Opinion: don’t give the NHL any of your money
It’s been said many times before, but I think it bears repeating: at this point, when games return to the NHL calendar, it would do fans a lot of good to not show up at the arena.
On November 16th, Pierre LeBrun shared with his readers an intensive series of fan tweets stating that they will stop giving the league its money, stop watching hockey altogether, or flat-out stop being interested in the sport, considering this autumn’s ordeal. It’s obvious that everyone who follows the NHL wants the season back, and there may still be a short one, such as the one that followed the lockout of 1994-95. Still, these types of labor issues run deep in the NHL over the last two decades, and the loss of an entire season is still fresh in many memories – owners, players, and fans alike.
When the puck drops again at an NHL game, however, it won’t be anyone’s words that tell the league “you better not do that ever again.” It won’t be communicated effectively in tweets or pub talk that the NHL has to earn back fan trust. No, the only way that you can communicate that to big business is with your wallet. If you want the NHL to even make the smallest effort to better manage their industry, you can do that by not putting your hard-earned dollars back into the league so soon.
The NHL won’t likely have any trouble with advertisers, their other major source of revenue, once the season returns. The fans still have the power to say that this type of business is unacceptable, and it starts with not purchasing merchandise directly, in any way that would profit the NHL. Whether games begin by the end of the year or not, buying jerseys, t-shirts, hats, and even simply Christmas stocking stuffers will prove to the NHL that fan commitment is purely superficial, and that they can still gain us back. In the same way that you might not support a business that you believe is unethical, you can make a statement to the NHL by not making purchases that carry its logo.
Smaller, that is, than tickets themselves. Many fans are vowing to not attend games when they resume, or are giving up their season ticket packages altogether. Continuing to watch on television is always an alternative, and the biggest statement, in my opinion, especially in mid-market NHL cities, will be empty seats. A lot of teams habitually play to sellout crowds. Canadian teams will likely continue to fill seats, the same way that NFL teams do in the United States regardless of team performance or business practices, because their interest in the sport is more inherent to their culture.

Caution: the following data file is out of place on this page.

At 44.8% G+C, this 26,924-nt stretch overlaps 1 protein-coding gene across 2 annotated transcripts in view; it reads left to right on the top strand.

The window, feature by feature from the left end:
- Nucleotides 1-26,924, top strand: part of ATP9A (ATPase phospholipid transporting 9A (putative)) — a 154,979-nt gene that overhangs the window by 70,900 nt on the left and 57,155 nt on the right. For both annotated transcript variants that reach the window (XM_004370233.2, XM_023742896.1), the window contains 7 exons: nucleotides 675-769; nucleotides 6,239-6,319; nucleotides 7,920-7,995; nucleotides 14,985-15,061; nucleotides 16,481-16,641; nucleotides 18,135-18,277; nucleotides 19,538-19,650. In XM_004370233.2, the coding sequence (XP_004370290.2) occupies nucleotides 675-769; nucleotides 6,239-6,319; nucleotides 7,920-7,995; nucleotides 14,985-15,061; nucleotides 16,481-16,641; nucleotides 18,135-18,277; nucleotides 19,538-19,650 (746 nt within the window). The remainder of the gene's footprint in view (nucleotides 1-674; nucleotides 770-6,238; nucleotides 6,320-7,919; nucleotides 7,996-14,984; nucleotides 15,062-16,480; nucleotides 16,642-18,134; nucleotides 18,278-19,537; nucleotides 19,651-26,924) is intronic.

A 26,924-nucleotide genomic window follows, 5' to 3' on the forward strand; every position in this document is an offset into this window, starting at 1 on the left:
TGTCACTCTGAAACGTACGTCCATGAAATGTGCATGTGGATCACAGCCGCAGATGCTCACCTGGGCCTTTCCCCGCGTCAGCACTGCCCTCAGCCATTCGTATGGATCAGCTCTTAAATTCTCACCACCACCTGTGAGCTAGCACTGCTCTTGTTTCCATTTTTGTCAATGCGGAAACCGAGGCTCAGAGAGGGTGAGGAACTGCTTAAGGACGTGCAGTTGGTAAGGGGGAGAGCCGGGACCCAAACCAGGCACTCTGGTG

But a lot of the people who sit down in the stands in the United States are highly dedicated fans who make a specific effort to seek out hockey. It’s that dedicated fan base that has made the NHL blossom in nontraditional markets. Empty seats at arenas used to selling out every night will not only make a financial statement, but a visual one, and a symbolic one. Announcers comment on empty seats. Players see empty seats. Owners see empty seats more clearly than anyone else.
I love hockey and my team and want to see them succeed. As a Penguins fan, I have great respect for Mario Lemieux and everything he has done for the team as co-owner, and hope there is even a grain of truth to recent dubious reports that Lemieux and Ron Burkle will collaborate with Flyers’ owner Ed Snider to come up with a potential end to the labor dispute. I want to keep supporting the Penguins and Lemieux, but I will not purchase tickets or merchandise that will benefit any NHL team until significant steps have been made to improve the business side of hockey and its relationship with fans.
Professional hockey is meant to entertain and strengthen communities while making money–not just to make money. Insist that the NHL works for it. The NHL is currently losing millions as the season slips away not for your benefit, but for its own.